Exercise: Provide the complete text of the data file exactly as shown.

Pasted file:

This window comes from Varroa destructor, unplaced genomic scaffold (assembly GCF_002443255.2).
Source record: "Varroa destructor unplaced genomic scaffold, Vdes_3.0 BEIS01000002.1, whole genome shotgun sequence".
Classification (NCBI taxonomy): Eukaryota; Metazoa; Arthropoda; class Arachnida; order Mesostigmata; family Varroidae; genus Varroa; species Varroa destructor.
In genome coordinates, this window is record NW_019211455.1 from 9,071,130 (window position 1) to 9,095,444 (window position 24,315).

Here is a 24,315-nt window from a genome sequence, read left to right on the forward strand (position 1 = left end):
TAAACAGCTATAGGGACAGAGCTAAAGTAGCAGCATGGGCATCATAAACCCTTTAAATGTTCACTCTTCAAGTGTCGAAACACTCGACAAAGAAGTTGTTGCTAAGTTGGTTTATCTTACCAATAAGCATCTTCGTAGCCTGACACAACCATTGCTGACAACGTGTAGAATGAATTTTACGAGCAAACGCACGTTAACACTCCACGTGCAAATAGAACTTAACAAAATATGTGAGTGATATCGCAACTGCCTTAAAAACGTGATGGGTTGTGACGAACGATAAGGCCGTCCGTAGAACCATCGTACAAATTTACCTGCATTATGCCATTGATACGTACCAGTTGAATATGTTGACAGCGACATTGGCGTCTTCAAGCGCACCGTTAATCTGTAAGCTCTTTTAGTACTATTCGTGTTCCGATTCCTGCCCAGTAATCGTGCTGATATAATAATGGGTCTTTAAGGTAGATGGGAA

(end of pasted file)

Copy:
This window comes from Varroa destructor, unplaced genomic scaffold (assembly GCF_002443255.2).
Source record: "Varroa destructor unplaced genomic scaffold, Vdes_3.0 BEIS01000002.1, whole genome shotgun sequence".
Classification (NCBI taxonomy): Eukaryota; Metazoa; Arthropoda; class Arachnida; order Mesostigmata; family Varroidae; genus Varroa; species Varroa destructor.
In genome coordinates, this window is record NW_019211455.1 from 9,071,130 (window position 1) to 9,095,444 (window position 24,315).

Here is a 24,315-nt window from a genome sequence, read left to right on the forward strand (position 1 = left end):
TAAACAGCTATAGGGACAGAGCTAAAGTAGCAGCATGGGCATCATAAACCCTTTAAATGTTCACTCTTCAAGTGTCGAAACACTCGACAAAGAAGTTGTTGCTAAGTTGGTTTATCTTACCAATAAGCATCTTCGTAGCCTGACACAACCATTGCTGACAACGTGTAGAATGAATTTTACGAGCAAACGCACGTTAACACTCCACGTGCAAATAGAACTTAACAAAATATGTGAGTGATATCGCAACTGCCTTAAAAACGTGATGGGTTGTGACGAACGATAAGGCCGTCCGTAGAACCATCGTACAAATTTACCTGCATTATGCCATTGATACGTACCAGTTGAATATGTTGACAGCGACATTGGCGTCTTCAAGCGCACCGTTAATCTGTAAGCTCTTTTAGTACTATTCGTGTTCCGATTCCTGCCCAGTAATCGTGCTGATATAATAATGGGTCTTTAAGGTAGATGGGAA